Michael Pleyte uses vinyl records to recreate a marching band | 2023 Lansing ArtPath Profiles
ArtPath is back for its sixth year.
The exhibition from the Lansing Art Gallery and Education Center features public art and murals along the Lansing River Trail throughout the summer.
One installation by a Lansing artist is pulling inspiration from vinyl records and marching bands.
Michael Pleyte has been listening to and collecting records since he was a kid. Even as ways to enjoy music have changed from cassettes to CDs to digital, he always comes back to vinyl.
"You can't just zone out and not pay attention because you are actively participating in the process," he explained. "You have to flip the record. You have to put the needle down."
12 years ago, he turned his passion for vinyl and music into an artistic career. His typical work features cutouts of city skylines on records.
"Don't worry. I'm not cutting up rare records or anything like that. And so, I'm always trying to find just clean records that'll look good on a wall."
Despite owning more than a thousand vinyls between his personal collection and the ones he uses for art, you might be surprised to learn that Pleyte says he has no musical talent himself.
"No matter how much I love vinyl and my life and career and profession is now revolved around music. I don't play an instrument. I'm just a fan," he said.
But he’s hoping that the piece he’s created for ArtPath this year will make even people like him feel like they’re a part of something musical.
"My intention is to have folks that are walking down the River Trail to feel a little bit like they're walking with a marching band."
His installation is called Vinyl Marches On and features nearly a dozen silhouettes of marching band members placed on panels along a part of the trail. Each figure from the drum major to the trumpet player is made from 10 to 12 vinyl records he’s cut out.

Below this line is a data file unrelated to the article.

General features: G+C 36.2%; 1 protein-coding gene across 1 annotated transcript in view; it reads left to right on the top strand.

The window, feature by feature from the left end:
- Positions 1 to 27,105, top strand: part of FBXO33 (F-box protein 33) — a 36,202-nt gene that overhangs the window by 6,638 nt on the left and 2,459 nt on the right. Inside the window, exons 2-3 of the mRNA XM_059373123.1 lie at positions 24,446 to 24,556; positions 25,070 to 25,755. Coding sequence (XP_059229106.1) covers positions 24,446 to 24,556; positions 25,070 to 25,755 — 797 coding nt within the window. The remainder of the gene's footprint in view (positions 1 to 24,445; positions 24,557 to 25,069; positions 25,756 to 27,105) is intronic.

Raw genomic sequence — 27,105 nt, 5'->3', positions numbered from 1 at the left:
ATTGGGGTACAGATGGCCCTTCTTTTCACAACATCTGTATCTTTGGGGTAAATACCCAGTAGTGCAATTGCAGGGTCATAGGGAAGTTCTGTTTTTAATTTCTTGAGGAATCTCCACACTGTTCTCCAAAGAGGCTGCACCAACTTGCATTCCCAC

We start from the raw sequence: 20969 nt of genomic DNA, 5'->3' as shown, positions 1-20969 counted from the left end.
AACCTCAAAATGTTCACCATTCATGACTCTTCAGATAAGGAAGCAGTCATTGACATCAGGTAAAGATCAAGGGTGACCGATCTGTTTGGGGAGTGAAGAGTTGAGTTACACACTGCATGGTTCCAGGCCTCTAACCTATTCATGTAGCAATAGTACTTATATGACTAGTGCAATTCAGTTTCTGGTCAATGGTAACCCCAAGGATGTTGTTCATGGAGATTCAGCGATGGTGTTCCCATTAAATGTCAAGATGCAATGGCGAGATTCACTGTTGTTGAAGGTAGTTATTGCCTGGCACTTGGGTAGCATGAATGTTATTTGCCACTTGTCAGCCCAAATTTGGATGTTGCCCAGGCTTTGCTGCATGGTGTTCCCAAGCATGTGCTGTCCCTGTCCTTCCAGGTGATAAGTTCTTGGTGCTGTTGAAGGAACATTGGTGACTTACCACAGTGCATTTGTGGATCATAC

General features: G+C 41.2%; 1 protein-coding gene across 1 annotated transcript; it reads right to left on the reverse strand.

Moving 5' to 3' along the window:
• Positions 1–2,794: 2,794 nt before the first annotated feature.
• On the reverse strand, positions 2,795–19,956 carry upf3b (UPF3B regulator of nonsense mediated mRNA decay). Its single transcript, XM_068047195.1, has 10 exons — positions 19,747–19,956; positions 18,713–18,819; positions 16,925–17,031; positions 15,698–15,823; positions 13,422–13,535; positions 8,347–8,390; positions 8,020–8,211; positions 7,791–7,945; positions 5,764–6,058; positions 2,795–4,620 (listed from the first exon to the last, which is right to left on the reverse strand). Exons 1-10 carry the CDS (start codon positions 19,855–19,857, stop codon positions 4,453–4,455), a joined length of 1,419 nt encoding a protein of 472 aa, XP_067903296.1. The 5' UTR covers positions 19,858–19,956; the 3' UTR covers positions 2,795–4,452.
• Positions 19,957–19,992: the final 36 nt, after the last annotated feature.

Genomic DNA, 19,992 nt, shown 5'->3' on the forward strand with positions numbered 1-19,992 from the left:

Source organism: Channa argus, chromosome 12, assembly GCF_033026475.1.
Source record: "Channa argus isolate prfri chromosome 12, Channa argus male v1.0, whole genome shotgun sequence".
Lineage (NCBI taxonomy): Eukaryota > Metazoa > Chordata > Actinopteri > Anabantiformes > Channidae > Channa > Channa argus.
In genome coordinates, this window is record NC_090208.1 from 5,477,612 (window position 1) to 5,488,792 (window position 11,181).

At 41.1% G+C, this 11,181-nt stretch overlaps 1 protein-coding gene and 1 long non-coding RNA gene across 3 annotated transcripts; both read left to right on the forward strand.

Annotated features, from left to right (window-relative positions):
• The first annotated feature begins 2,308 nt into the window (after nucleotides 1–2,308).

While he’s mostly using the standard black vinyl, the plumes on top of each of the figures’ hats are made out of ones that are colored.
Pleyte was also inspired by an annual Lansing holiday event, Silver Bells in the City which features a parade with local marching bands.
"I see a lot of that kind of nostalgic, kind of classic look of marching bands, and it has gone nowhere with high schools." he said. "It is a wonderful tradition and the outfits and the pageantry and everything."
Pleyte says he often covers up the artist labels when he makes his art. But for this piece, visitors can see exactly what LPs and EPs he used.
"I use the original artists labels, specifically with this piece, kind of sneaking in some of my favorites and friends’ favorites and, you know, for my grandfather, I put a couple of John Denver records in a couple of the folks and things like that. I'm putting some Steve Miller in there."
He also tried to include some local records he has found.
"I think it's called the Geriatric Six [Plus One]. But it's like an MSU jazz ensemble, and it seems lovely. I've listened to it once one of the sides, and it's great."
Pleyte says he hopes his piece draws River Trail users in while they’re passing by.
"For that, you know, 15-20 feet that you're walking by the piece, I hope that, you know, it feels a little different for that moment."
You can find Michael Pleyte’s Vinyl Marches On along the Old Town Boardwalk by Cesar Chavez Avenue.
The Lansing Art Gallery and Education Center is a supporter of WKAR.